2017 was a tough year for a lot of people, but through it all, a lot of positives came from it. Until the end of the month, I will be reflecting on personal, medical and community growth. Here are the top 10 things that I took away from 2017...
5. World AIDS Day Summit
The New York State Health Department reported on the final numbers of new infections (2016) in Albany at their World AIDS Day Summit in December 2017.
Overall, the numbers of new infections have decreased statewide. Most of the decreases have been seen in NYC, and less so in other areas of the state.
The group at highest risk of HIV infection is men of color who have sex with men.
My take: We still have work to do, including getting people tested, into care and keeping them in care. We need to accelerate our efforts to get people on PrEP, U=U is good for patients and for public health. The idea has been hiding in plain sight for years and now we are all over it.
6. Staying Ahead of the Curve
Doing HIV care is like being on a fast moving train or building a car as you go down the road. I like the high energy of what we do. Still there are days, even 35 years after I started doing this, where I remind myself that just when I think I know it all, something comes along to shake me out of my complacency.
Follow the science. For example, research has shown that in order to prevent one HIV infection, we need to have 13 people taking PrEP. That’s because of how people network sexually and how infections are transmitted. It does not mean that every man that has sex with another man has sex with 13 people.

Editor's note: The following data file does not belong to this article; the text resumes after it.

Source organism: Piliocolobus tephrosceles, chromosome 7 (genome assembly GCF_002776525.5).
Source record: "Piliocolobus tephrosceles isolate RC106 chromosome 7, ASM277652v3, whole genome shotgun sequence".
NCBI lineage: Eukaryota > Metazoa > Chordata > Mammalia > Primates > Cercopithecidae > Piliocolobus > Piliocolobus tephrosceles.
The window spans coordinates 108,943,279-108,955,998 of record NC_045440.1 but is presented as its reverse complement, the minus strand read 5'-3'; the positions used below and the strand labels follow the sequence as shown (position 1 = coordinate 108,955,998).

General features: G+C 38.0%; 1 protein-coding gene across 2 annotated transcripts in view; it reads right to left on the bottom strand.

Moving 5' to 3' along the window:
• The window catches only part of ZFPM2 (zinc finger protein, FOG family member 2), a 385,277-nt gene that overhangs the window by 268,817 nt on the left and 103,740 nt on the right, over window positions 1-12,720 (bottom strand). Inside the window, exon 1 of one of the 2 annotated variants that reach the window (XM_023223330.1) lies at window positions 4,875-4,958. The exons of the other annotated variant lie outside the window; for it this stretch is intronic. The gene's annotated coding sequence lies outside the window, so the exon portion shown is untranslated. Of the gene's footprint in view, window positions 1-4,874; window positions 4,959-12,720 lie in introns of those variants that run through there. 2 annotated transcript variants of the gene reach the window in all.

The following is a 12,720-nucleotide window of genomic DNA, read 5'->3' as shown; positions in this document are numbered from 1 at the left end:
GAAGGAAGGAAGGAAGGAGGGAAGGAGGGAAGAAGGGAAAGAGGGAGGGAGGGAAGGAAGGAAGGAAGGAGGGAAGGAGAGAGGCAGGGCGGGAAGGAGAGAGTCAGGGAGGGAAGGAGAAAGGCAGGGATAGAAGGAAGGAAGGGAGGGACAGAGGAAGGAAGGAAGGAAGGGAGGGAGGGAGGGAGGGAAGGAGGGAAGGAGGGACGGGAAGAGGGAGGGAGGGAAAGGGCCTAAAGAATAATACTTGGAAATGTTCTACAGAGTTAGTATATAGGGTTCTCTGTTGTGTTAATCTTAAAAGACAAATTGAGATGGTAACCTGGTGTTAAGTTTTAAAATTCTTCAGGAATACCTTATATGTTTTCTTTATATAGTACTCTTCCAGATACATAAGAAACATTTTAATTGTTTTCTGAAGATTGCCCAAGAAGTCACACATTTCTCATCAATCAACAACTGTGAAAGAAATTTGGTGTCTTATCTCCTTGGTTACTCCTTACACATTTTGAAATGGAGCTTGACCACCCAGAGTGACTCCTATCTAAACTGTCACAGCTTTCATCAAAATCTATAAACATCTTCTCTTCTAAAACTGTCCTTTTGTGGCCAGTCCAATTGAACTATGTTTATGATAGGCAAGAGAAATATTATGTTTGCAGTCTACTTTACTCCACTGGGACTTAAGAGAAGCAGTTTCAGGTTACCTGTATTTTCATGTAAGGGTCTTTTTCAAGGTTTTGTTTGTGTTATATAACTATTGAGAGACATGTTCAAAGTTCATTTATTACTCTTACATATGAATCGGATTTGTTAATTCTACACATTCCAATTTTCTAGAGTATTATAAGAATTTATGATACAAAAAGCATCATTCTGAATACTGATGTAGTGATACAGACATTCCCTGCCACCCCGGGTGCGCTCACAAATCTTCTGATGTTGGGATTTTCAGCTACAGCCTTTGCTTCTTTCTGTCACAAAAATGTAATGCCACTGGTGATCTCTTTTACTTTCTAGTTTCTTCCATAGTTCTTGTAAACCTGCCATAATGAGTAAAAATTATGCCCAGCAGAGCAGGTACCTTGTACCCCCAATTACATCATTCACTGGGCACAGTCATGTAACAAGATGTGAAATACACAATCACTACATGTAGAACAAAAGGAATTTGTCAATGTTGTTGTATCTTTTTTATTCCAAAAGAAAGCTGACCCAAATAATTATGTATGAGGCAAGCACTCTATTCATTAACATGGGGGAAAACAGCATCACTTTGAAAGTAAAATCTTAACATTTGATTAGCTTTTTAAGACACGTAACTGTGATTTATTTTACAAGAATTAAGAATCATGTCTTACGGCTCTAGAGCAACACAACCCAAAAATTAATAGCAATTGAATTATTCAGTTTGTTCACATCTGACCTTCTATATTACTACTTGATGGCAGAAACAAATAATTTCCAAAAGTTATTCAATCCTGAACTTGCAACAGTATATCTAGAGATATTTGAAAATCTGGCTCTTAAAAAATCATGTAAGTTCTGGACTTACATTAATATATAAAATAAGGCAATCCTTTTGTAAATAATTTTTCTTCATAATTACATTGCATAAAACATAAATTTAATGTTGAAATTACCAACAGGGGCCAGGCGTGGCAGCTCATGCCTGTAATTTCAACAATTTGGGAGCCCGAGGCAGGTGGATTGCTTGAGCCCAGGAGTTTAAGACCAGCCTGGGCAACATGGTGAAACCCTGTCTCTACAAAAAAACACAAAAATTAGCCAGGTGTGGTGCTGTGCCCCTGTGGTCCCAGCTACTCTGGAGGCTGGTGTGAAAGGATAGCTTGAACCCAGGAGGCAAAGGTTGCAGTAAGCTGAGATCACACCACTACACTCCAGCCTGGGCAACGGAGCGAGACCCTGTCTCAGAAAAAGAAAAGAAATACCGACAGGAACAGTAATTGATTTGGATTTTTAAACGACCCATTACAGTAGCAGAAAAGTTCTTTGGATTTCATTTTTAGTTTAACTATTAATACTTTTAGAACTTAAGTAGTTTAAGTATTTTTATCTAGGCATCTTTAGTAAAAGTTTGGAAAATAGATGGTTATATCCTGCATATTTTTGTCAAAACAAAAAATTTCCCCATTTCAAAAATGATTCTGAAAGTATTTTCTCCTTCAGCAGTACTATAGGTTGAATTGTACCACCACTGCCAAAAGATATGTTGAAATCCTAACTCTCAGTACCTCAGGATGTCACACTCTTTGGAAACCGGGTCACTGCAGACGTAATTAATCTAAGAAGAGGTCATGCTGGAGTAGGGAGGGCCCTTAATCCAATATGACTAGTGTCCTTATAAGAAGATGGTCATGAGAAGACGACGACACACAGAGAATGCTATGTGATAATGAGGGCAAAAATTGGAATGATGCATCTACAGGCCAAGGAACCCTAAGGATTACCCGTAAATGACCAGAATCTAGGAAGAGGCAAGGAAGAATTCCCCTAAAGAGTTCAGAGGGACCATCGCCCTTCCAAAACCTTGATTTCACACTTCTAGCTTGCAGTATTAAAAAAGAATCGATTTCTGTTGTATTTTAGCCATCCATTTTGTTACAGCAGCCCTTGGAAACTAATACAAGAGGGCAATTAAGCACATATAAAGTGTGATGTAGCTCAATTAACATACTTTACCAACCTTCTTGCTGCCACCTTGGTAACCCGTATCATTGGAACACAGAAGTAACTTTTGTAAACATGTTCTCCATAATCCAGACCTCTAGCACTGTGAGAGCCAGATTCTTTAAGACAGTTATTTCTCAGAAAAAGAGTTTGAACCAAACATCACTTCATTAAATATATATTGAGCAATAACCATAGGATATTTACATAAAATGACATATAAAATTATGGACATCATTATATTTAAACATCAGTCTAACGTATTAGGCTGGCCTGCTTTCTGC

To keep up, Trillium runs a lecture series called “Innovation Symposia.” We invite guests, experts in the field, to come and talk to us about current topics of interest.
Here are some of our cutting edge speakers this year.
Dr. Demetre Daskalakis, NYC Health Department talked about NYC’s work to End the Epidemic. Here he is below with our team and some guests from our sister clinic, Evergreen Health in Buffalo.
He was dynamite. Of note, they are making progress in NYC. New HIV infections were down more than 10% in NYC in 2016 vs. 2015.
Dr. Thanes Vanig, HIV doctor from Phoenix, came to talk about “Fast Track Cities.” This is a global movement of about 20 cities worldwide who are committed to ending the HIV epidemic by 2020.
And finally, our own co-founder, Dr. Steve Scheibel. Steve and his husband, Chuck Marbley live in Palm Springs now and work for the Borrego Health System, a group of community health centers in Riverside and San Diego counties.
Steve is brilliant. I said in my book that if I had a billion dollars, I’d give it to him to find a cure for HIV. His response was, “I could do it for less!!” He is brilliant and I have always been in awe of his brain.
His ideas of 30 years ago are just now getting legs globally. For example, we always thought that HIV should be treated sooner rather than later. We recognized that the drugs were limited, our idea of treating as soon as possible made us outcasts for many years, but vindication came in 2013 when the World Health Organization said early treatment is best.